That pretty much sums up the henge and in-fill portion. There’s a few sections left to complete, but several in-fill sections will accommodate sliding glass doors, so very little hard rock work remains to be done.  Until I borrowed a cement mixer, we used a drill and paddle and hand-mixed the mortar/concrete for the rock walls. This proved to be a lot of work,  requiring about 20 batches per section. The cement mixer made short work of it.  Placing the rock in the form took a bit of effort, and the walls came out better as we learned along the way.   I took a triage approach to the work, pouring a footing, then erecting one or two log uprights, then another footing, etc.  It seemed to help break up the monotonous labour (mixing cement, etc.) and also allowed one to see how each section might come together.  Also, it took about a week of recovery after humping rocks into forms for just an afternoon. I required a real amount of help from my friend Glen with the wall cap joinery (the horizontal logs strapping the uprights together).  Calculating the angles required to join the logs with ever-changing angles (the structure is oval, not round, and not perfect in any sense) took all the brain power the both of us could muster.  In the end, Glen managed to figure out the angles (with logs upside down, on the ground) and most went up without a hitch. The joints are a ‘mitred half-lap’ joint, so that an equal amount of each horizontal rests at the correct angle on the vertical log upright.  Of course, they each weighed at least 200 pounds, so that part sucked. Impromptu scaffolding helped.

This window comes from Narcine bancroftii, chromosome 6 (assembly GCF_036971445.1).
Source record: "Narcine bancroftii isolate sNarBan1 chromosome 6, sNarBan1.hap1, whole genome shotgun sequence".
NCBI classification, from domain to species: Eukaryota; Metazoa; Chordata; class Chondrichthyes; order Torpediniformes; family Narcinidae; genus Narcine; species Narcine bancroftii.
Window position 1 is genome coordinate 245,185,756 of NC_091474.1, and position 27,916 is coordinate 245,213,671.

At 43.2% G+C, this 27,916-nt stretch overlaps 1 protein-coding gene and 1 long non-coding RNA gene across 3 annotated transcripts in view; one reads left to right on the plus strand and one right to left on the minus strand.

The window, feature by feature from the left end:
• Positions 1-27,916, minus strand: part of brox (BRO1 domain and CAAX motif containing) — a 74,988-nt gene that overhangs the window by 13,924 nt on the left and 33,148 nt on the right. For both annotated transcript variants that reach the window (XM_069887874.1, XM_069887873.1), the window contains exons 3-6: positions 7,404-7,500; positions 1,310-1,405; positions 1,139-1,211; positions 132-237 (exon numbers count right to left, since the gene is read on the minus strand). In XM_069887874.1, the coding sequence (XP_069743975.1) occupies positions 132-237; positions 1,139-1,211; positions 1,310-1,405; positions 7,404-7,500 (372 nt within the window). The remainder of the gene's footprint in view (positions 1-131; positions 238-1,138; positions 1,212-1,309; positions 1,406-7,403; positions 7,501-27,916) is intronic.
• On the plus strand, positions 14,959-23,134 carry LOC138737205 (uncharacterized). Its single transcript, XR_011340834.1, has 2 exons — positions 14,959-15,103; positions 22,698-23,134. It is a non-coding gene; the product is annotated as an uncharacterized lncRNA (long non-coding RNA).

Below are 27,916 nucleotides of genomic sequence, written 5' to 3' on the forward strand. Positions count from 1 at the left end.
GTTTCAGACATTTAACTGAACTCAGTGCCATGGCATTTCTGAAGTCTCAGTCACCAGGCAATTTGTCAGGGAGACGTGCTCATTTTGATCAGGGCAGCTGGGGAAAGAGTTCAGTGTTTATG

Each of the joints was pinned together and then into the upright supporting them with several 12 inch spikes. Mortar and window gasket foam was packed into the joints before spiking.

Here’s the reciprocal roof frame, in a nutshell…

I was smitten with the idea of a reciprocal roof, after seeing the results of folks like Tony Wrench and Simon Dale’s impressive work.  Apparently, they lend themselves well to round(ish) structures and are ideal for living roofs.  As to whether it will work, check back in six months, after a serious winter.  While probably not the biggest roof going, it’s the largest reciprocal roof frame I’ve seen on the Interwebs. At 50’x32′, it’s a big span. The log rafters are between 20 and 35′ long, including the four foot eves.  Recommended are supports for spans longer than 15′, so I’ll have several. These will double as supports for the sleeping loft.  I feel confident, but cautious.  I owe a debt of gratitude to my brother Todd, who seems to show up just when I would be stuck without him.  In three days, we harvested the 13 main rafters, peeled them and placed them.  These were ‘pecker pole’ Jack Pine trees, roughly 8″ across at the butt.  We also first built a tripod to accommodate the work. The hardest part of having help is trying to return to work solo after the help leaves!